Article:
If you are a true ‘Texas Chili’ aficionado, then you won’t want to include beans at all in your recipe as Texas style chili is still made without them, But if not, then all bets are off!
What about tomatoes in Chili?
While I had heard that using beans in authentic Chili was a subject for much debate, I had no idea that the use of tomatoes was equally controversial. Some Chili experts insist that tomatoes are a later addition to the original recipe and therefore not authentic.
The story goes that a Texas newspaperman created what he called his “Two-Alarm Chili”  and added tomatoes to the meat plus the spices, he also believed that chili should left in the fridge overnight to allow the flavors to develop, and on that we are agreed!
If you can leave your Instant Pot Chili in the fridge overnight it will have an even better flavor on the second day, but of course it works well right out of the pot too.
Related Instant Pot Beef Recipes
Best Ever Instant Pot Chili
My Instant Pot Chili has a real depth of flavor thanks to my spice blend and method of cooking, it's a very simple recipe to cook
- 1 lb ground beef (85/15) , 454g
- 1/2 tsp baking soda , do not use baking powder
- 1 tsp salt
- 2 tbsp olive oil , 30mls
- 1 large onion
- 1 cup gluten free beef broth , 250 mls
- 28 oz crushed fire roasted tomatoes (canned) , 822g
- 3 cloves garlic , crushed
- 16 oz pinto beans (canned) , 453g - or red kidney beans
Mix the baking soda (not baking powder) with 1 tbsp water until dissolved. Add it to the ground beef and thoroughly mix together with 1 tsp salt then cover and let sit for at 20 minutes. (see note 1)
Finely chop the onion, and crush three garlic cloves.
In a small bowl add the Ancho chili powder, cumin, oregano, garlic powder, and cayenne pepper to make your Instant Pot Chili spice blend. (see note 2)
Turn on the saute/browning function in your Instant Pot or other electric pressure cooker and add a litte oil. Use the 'adjust' button to turn it to the medium saute heat.
Add the chopped onion and cook for three to four minutes or until just a little bit golden around the edges.
Add the ground beef and saute until the meat is almost browned
Add half of the dried chili spices and all of the crushed garlic to the ground beef and onions, and stir well to combine.
Add the gluten free beef broth and ensure you fully deglaze the bottom of the pot to prevent it burning later.
Add the Crushed Fire Roasted Tomatoes on top of the meat, DO NOT STIR OR MIX, Tomatoes can stick to the bottom of your pot and sometimes prevent it from coming to pressure, so just let them sit on top of the meat mixture. (see note 3)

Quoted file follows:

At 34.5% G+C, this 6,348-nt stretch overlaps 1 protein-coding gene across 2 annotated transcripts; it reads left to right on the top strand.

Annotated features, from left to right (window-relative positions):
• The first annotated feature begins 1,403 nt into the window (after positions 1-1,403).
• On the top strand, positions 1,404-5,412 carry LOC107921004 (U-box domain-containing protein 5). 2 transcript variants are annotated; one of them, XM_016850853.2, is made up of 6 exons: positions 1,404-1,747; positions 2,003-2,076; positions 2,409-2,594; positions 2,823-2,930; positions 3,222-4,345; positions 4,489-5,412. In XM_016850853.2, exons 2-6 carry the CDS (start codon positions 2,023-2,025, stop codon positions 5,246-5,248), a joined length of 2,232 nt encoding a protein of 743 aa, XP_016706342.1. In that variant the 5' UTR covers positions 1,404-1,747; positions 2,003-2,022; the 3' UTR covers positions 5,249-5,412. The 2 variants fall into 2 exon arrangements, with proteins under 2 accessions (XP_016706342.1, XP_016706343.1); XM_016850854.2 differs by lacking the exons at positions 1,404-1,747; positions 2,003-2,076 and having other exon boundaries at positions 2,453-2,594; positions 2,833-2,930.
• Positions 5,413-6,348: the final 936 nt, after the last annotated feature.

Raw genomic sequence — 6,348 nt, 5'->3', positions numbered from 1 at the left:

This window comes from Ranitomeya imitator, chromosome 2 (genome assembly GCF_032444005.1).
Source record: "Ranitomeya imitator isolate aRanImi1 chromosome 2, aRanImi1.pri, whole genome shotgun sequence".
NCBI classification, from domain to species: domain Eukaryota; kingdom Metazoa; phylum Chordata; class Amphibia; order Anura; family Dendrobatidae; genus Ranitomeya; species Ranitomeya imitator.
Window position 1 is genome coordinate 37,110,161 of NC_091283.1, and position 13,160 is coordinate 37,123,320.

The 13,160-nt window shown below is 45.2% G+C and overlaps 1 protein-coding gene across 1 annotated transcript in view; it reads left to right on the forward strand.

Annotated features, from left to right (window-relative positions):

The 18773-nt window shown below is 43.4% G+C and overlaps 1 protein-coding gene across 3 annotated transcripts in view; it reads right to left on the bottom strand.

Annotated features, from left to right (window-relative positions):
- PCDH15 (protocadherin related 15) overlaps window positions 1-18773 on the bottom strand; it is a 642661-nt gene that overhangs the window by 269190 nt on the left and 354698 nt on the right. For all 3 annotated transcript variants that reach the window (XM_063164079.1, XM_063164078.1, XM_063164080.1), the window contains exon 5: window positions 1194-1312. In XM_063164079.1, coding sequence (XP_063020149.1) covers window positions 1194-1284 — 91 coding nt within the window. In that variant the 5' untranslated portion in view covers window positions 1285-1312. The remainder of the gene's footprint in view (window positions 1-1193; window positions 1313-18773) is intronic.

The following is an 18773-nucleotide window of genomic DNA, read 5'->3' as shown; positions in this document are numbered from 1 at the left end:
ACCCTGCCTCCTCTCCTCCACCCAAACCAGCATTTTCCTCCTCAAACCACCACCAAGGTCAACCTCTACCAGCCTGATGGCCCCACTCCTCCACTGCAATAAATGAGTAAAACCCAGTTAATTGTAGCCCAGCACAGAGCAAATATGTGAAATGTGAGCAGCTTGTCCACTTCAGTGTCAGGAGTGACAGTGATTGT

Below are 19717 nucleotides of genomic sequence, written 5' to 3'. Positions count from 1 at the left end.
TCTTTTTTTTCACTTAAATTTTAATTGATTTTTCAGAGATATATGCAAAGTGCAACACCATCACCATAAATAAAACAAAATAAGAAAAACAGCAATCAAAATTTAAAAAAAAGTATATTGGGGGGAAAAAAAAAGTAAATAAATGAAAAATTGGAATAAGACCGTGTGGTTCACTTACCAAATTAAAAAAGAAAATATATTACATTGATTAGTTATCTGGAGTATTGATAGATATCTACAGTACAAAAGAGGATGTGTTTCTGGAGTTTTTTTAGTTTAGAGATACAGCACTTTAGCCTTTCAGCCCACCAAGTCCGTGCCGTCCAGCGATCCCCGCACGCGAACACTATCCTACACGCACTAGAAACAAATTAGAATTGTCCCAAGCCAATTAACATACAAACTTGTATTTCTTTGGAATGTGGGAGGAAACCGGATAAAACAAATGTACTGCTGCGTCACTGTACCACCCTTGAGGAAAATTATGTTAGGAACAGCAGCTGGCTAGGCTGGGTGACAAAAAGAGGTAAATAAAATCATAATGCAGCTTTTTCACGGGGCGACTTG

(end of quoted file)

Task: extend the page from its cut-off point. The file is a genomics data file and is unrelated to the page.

Lock the lid, turn the steam release vent to 'sealing' and using the manual setting, adjust it to cook for 12 minutes at High Pressure.
When the cook time time is complete allow the unit to reduce pressure on its own without opening the steam release vent (Natural Pressure Release) for about 10-12 minutes, then carefully release the rest of the pressure by opening the vent before opening the lid.
Add the remaining spices and the drained and rinsed canned pinto beans, and stir again.
Turn on the saute/browning function in your Instant Pot or other electric pressure cooker, use the 'adjust' button to turn it the medium heat setting and simmer it with the lid off for about 10-15 minutes to reduce the liquid further.
Taste, and adjust salt and other seasonings as desired.
Baking soda - this is entirely optional but I think it really works! It helps to retain moisture when you brown the meat, I got the tip from Cooks Illustrated.
Ancho Chili Powder - this is not the same as regular chili powder. It's mild and has a lovely earthy taste to it that adds a real depth of flavor to the finished chili recipe. If you can't find it you can substitute another mild chili powder.
Fire Roasted Tomatoes - if you can't find them then you can use regular canned tomatoes instead. The flavor of fire roasted tomatoes are a little nicer I think, so I prefer them for this recipe
Serving size - If you follow the recipe as written it makes about 5 cups of chili, which is about 1250 mls total. If you reduce the liquid content further (by simmering after you pressure cook it) you may have less than that.
Pinto Beans - this is personal preference, I much prefer these beans over red kidney beans but you can use whatever beans you like.